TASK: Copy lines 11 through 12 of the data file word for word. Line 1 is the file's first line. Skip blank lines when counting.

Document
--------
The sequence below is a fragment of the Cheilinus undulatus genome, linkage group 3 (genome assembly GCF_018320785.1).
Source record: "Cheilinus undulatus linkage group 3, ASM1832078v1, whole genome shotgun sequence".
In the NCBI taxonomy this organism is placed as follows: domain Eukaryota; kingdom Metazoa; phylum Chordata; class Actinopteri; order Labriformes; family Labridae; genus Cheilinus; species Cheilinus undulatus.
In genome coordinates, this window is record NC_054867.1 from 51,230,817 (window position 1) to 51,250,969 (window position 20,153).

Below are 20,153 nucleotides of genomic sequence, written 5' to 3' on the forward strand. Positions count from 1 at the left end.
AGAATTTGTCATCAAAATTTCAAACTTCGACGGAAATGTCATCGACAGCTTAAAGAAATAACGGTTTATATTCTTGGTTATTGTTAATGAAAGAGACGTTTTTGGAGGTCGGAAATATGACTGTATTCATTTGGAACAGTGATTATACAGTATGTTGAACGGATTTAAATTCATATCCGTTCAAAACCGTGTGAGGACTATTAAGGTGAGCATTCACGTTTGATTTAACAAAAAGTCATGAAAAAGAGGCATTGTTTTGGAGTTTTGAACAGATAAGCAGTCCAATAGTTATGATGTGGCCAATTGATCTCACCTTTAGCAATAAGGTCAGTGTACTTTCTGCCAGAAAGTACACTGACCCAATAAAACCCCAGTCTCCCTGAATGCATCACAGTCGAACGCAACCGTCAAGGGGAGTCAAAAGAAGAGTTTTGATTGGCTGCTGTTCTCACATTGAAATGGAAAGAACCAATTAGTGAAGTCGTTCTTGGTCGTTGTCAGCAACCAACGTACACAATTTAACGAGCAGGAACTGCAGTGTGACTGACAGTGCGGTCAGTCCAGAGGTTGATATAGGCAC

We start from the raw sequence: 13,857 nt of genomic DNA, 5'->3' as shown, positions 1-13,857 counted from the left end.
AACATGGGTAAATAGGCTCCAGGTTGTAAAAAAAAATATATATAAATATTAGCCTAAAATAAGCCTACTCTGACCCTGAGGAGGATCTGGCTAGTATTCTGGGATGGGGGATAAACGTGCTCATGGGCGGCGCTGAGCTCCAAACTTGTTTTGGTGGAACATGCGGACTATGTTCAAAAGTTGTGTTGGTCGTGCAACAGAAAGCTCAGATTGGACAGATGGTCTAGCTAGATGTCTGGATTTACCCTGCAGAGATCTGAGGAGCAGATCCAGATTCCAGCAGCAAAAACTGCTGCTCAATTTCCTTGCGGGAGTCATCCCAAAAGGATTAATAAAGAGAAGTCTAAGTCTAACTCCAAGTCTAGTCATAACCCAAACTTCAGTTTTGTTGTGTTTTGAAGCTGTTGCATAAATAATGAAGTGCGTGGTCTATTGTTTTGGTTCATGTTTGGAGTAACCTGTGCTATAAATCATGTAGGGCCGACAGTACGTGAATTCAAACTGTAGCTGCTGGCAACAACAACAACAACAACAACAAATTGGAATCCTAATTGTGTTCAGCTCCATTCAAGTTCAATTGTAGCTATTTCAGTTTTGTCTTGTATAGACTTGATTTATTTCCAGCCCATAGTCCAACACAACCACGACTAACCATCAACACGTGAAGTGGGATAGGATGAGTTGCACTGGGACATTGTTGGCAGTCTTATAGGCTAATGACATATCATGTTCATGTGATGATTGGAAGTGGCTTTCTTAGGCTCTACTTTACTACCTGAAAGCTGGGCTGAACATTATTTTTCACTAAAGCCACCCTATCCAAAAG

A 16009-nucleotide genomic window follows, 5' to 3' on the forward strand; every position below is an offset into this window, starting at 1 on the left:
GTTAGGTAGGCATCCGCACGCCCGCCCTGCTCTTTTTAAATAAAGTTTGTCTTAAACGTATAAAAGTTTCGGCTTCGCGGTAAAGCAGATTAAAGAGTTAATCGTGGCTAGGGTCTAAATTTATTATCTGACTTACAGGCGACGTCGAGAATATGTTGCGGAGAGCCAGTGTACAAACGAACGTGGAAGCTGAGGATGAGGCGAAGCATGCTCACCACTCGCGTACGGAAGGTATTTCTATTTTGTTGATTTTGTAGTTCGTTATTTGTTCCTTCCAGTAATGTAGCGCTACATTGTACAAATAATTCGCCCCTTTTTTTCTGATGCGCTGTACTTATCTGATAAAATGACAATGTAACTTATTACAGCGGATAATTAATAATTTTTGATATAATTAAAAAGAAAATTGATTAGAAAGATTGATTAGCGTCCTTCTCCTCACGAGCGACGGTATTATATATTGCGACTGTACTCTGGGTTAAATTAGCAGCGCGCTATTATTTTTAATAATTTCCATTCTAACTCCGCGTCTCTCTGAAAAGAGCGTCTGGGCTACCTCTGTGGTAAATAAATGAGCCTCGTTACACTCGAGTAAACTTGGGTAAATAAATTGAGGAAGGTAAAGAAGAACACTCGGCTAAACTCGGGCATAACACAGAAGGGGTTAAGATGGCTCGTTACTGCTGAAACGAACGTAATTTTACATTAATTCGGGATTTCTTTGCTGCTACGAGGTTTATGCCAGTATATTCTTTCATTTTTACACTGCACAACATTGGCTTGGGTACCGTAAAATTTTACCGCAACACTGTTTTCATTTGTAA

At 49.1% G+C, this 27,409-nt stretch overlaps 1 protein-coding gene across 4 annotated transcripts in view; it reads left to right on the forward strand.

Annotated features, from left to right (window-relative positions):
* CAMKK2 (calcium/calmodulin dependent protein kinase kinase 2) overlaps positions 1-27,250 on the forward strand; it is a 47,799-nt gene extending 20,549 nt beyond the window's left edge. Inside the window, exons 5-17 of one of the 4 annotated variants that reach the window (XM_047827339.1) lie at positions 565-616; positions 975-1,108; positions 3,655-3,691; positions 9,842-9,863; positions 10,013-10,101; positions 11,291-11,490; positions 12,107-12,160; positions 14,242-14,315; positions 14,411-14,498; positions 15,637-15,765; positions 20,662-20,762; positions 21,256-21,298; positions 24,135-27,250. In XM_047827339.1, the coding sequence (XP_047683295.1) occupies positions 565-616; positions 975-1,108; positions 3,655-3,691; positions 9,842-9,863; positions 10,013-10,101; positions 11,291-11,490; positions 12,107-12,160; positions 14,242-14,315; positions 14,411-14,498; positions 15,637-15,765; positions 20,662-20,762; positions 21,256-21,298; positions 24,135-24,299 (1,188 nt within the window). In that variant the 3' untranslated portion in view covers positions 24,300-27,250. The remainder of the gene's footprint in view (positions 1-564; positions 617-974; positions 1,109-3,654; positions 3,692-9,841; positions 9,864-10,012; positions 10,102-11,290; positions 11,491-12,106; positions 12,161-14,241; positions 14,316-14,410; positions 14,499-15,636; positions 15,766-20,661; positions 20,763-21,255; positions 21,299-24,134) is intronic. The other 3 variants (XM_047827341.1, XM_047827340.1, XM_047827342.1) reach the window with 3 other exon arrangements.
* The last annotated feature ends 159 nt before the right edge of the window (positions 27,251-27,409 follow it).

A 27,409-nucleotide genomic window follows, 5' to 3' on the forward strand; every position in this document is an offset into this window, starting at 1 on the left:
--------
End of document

At 49.1% G+C, this 27,409-nt stretch overlaps 1 protein-coding gene across 4 annotated transcripts in view; it reads left to right on the forward strand.

Annotated features, from left to right (window-relative positions):